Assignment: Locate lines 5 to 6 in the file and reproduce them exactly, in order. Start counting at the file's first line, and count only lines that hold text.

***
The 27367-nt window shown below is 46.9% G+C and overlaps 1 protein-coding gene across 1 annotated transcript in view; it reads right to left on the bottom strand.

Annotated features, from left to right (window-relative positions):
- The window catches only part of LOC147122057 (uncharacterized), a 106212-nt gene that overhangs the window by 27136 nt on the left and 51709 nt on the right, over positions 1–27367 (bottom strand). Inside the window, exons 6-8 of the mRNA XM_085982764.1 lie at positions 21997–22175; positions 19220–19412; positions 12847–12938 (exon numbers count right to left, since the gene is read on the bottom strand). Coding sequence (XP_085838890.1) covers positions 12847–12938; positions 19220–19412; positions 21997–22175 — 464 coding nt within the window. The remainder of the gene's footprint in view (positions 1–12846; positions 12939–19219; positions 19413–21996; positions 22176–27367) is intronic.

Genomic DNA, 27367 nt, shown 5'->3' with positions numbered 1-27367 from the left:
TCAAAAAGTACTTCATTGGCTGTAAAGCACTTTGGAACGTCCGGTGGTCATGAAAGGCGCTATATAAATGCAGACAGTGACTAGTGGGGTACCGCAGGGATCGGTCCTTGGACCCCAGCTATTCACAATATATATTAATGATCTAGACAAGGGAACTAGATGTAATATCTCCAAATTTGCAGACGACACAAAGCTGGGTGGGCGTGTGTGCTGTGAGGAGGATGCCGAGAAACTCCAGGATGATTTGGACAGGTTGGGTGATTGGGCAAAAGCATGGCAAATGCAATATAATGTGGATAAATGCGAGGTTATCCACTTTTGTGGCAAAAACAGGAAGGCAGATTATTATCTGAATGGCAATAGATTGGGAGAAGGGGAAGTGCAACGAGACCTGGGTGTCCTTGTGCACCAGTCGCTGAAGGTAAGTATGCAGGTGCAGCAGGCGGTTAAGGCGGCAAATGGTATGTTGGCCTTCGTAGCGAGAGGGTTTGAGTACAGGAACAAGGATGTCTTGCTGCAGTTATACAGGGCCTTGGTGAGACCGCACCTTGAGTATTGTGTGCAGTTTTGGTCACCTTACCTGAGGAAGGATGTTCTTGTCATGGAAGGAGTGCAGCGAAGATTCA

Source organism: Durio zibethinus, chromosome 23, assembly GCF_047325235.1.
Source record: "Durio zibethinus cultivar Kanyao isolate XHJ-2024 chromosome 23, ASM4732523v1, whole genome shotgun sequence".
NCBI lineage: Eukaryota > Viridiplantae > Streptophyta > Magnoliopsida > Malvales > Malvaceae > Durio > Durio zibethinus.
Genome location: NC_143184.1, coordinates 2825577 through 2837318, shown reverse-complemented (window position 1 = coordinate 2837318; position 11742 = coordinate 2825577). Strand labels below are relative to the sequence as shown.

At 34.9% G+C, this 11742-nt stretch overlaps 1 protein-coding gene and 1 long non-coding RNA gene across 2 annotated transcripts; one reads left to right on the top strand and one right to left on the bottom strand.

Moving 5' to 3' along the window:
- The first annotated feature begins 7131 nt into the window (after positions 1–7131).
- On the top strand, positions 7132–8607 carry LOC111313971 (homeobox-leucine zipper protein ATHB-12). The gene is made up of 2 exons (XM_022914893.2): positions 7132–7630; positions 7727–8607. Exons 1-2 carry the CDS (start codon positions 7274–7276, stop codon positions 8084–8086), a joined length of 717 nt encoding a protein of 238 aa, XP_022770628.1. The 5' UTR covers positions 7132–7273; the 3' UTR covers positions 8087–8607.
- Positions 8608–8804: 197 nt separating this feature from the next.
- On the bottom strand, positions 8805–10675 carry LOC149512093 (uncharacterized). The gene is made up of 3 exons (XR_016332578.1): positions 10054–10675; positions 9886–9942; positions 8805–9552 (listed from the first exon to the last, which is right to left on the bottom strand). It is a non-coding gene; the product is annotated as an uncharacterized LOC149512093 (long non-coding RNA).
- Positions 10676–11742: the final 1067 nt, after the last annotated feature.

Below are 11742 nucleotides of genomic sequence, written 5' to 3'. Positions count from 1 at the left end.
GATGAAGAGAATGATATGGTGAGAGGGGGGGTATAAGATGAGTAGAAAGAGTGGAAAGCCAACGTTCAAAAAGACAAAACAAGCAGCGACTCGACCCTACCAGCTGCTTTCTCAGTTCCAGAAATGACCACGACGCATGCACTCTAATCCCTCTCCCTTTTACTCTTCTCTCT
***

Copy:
TCAAAAAGTACTTCATTGGCTGTAAAGCACTTTGGAACGTCCGGTGGTCATGAAAGGCGCTATATAAATGCAGACAGTGACTAGTGGGGTACCGCAGGGATCGGTCCTTGGACCCCAGCTATTCACAATATATATTAATGATCTAGACAAGGGAACTAGATGTAATATCTCCAAATTTGCAGACGACACAAAGCTGGGTGGGCGTGTGTGCTGTGAGGAGGATGCCGAGAAACTCCAGGATGATTTGGACAGGTTGGGTGATTGGGCAAAAGCATGGCAAATGCAATATAATGTGGATAAATGCGAGGTTATCCACTTTTGTGGCAAAAACAGGAAGGCAGATTATTATCTGAATGGCAATAGATTGGGAGAAGGGGAAGTGCAACGAGACCTGGGTGTCCTTGTGCACCAGTCGCTGAAGGTAAGTATGCAGGTGCAGCAGGCGGTTAAGGCGGCAAATGGTATGTTGGCCTTCGTAGCGAGAGGGTTTGAGTACAGGAACAAGGATGTCTTGCTGCAGTTATACAGGGCCTTGGTGAGACCGCACCTTGAGTATTGTGTGCAGTTTTGGTCACCTTACCTGAGGAAGGATGTTCTTGTCATGGAAGGAGTGCAGCGAAGATTCA

Source organism: Durio zibethinus, chromosome 23, assembly GCF_047325235.1.